14 September 2021

What is a Managed Fund?

A managed fund is simply a professionally managed investment fund that pools money from many different investors to purchase securities (shares, bonds etc). As an investor, you own units in the fund. These units have an entry price per unit and an exit price.

How it works is that your money is held in a pool in the legal ownership of an independent corporate trustee who represents the interests of all unit holders. The trust in which your funds are held is a ‘bare’ trust. The corporate trustee holds legal ownership but is not able to perform any transactions without your written permission.

The beneficial ownership lies with the unit holders. What this means is that should the fund manager go out of business, the value of your investment will not be impacted by that event.

Your investment risk is confined to the risk that arises from the underlying securities held within the fund. For this reason, holding most of your investment funds with one manager does not mean you have all your eggs in one basket. It is, however, important that your portfolio is diversified in terms of asset class – that is, you are invested in either a diversified fund or a number of different funds in different asset classes.

The fund manager will charge a fee for selecting and managing the securities within the fund. Fees vary between managers. From an investor perspective, while it is important to know what the fees are, your focus should be on the performance of the fund manager after the deduction of fees. There is nothing wrong with paying a higher fee if the fund outperforms others. It is the net return to investors that counts.

When comparing fund managers, there are some important considerations.

1. How big is the fund? Bigger funds tend to be more cost effectively managed, and size is to some degree a measure of success, unless it is a new fund.

2. What is the track record of performance? Most funds aim to exceed a benchmark, which is usually an index of some kind. For example, a fund which invests in New Zealand shares may aim to exceed the performance of the NZX50 Index. Look at the performance of the fund compared to the stated benchmark and also compared to other fund managers who are investing in the same asset class. Make sure you are comparing apples with apples. There is little point comparing a fund which invests in New Zealand shares with a fund invested in global shares as these asset classes perform differently regardless of who the fund manager is.

3. What is the reputation of the fund manager? Look at the key staff and the governance of the fund manager and check to see there is no history of warnings or negative events regarding either the staff or the company as a whole.

4. What is the management style of the fund manager? There are various approaches to investing. One approach is what is termed passive investing. A passive fund mirrors an index. For example, a passive NZX50 fund will buy shares in the same proportion as the shares which make up the NZX50 index. This means the fund will closely match the performance of the NZX50 index. On the other hand, an active fund manager will attempt to outperform the NZX50 by picking stocks, some or all of which may be outside the shares included in the NZX50. They do this using research to identify shares that are either undervalued or on a high growth path. The advantage of passive funds is that the fund management fee is a lot lower, as there is no need for research. The disadvantage is that they will blindly follow the index, which means that when the index falls in value, so will the value of your fund. Broadly speaking, passive funds work best when the market is rising but not so well when the market is falling. It can be useful to have a mix of active and passive funds in your portfolio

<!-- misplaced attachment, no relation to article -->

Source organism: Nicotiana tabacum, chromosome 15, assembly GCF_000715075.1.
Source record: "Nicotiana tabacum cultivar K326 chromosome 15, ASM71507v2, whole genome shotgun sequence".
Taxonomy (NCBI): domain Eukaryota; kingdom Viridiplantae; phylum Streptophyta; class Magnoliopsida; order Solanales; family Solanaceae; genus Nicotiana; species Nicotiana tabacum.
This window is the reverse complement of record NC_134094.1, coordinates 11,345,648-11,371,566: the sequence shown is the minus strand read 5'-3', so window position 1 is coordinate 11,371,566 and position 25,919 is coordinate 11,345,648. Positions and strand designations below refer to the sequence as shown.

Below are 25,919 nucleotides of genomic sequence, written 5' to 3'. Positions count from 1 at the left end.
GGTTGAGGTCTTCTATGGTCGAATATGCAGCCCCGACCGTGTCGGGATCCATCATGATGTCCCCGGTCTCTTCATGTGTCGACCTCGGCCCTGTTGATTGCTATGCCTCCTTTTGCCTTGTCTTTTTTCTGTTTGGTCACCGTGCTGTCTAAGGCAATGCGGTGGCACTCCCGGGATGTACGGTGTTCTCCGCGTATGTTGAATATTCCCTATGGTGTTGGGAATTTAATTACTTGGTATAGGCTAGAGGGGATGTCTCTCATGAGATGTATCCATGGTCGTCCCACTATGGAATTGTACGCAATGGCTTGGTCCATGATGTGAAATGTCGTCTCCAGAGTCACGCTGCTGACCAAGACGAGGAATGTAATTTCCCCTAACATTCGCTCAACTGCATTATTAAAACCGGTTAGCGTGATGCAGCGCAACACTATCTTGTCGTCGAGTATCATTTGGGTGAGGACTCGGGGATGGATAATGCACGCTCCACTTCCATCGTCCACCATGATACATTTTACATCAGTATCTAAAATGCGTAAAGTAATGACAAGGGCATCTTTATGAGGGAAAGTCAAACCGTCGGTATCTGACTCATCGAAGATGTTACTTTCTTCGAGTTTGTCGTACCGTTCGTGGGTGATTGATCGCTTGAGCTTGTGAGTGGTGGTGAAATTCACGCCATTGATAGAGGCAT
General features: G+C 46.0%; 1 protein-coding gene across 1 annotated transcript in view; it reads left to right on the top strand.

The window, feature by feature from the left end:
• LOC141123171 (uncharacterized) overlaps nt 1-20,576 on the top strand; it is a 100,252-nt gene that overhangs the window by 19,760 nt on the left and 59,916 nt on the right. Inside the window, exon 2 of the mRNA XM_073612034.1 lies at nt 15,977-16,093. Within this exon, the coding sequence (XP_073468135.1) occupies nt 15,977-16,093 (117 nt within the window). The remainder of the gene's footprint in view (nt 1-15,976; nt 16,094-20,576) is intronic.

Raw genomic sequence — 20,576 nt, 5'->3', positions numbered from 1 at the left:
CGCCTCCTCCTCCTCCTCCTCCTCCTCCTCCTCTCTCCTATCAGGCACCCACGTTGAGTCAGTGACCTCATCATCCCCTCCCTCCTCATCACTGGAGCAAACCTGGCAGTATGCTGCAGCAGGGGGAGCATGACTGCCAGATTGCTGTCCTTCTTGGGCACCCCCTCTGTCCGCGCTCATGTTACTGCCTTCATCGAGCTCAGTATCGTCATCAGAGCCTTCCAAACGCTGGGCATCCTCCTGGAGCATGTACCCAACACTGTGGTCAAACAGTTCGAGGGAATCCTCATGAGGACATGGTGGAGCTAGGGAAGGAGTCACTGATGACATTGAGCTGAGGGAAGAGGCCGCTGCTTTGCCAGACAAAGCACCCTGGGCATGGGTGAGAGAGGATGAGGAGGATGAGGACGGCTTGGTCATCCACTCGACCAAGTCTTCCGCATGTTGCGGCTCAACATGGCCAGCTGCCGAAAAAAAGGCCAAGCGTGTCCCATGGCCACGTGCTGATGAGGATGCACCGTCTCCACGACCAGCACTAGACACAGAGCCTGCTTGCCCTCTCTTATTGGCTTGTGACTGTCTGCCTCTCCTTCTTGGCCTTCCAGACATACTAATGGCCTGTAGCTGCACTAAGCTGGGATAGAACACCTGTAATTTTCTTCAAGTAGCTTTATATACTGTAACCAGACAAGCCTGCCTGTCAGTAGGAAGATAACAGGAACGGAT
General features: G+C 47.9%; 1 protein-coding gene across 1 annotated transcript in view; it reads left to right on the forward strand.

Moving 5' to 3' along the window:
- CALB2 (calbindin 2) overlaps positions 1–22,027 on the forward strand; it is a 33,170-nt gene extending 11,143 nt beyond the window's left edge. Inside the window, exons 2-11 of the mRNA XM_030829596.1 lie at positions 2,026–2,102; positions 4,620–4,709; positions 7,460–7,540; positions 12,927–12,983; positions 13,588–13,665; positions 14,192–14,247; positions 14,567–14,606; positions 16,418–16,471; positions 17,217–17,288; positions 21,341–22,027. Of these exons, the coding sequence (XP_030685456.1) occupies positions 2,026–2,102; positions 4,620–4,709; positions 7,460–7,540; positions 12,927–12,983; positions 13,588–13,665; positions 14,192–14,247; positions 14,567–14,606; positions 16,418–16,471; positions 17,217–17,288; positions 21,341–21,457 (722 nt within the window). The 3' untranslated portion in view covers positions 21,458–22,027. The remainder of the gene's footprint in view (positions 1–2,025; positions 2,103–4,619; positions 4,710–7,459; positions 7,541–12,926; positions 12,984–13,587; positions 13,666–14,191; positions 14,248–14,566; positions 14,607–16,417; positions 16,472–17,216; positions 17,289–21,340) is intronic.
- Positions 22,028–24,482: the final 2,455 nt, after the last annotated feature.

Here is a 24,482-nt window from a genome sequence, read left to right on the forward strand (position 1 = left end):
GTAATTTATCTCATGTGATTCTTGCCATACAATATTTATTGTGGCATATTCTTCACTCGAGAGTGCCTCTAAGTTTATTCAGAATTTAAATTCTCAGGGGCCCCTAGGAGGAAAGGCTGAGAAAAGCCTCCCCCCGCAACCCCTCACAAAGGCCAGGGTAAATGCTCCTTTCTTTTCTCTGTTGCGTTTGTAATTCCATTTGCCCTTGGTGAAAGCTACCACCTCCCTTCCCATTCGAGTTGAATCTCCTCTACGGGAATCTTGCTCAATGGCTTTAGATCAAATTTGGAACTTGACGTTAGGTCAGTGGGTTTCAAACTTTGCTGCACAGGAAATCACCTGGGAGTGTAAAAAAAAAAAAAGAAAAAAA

5. What is the fund manager’s policy on responsible investment? Most investors these days are conscious of responsible or ethical investment. Every fund manager is required to disclose what their policy is. There are various approaches. Some fund managers simply avoid the obvious unethical investments such as tobacco, gambling, cluster munitions etc. Another approach is to seek out industries which have a positive impact on the world, such as alternative sustainable energy production, or waste elimination. Yet another approach seeks to use shareholder power to influence the governance of companies in a positive way. This is an approach used by large fund managers and superannuation schemes who due to their size carry considerable voting power.

6. What is the liquidity of the fund? It is important to know that you can have access to your money within a short time of requesting a withdrawal.

7. What are the investment risks outlined in the product disclosure? Always read the product disclosure statement before investing and pay particular attention to the section on investment risk.

Managed funds are Portfolio Investment Entities (PIEs) which means that your tax is paid within the fund at your Prescribed Investor Rate. This is a final tax, so your fund investment returns do not need to be included in your annual tax return. Managed funds make investment very simple, which means you can spend more time enjoying your retirement and less time worrying about paperwork and investment performance.

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Written by:

Liz Koh

Liz Koh is a money expert who specialises in retirement planning. The advice given here is general and does not constitute specific advice to any person.

What is a Managed Fund?

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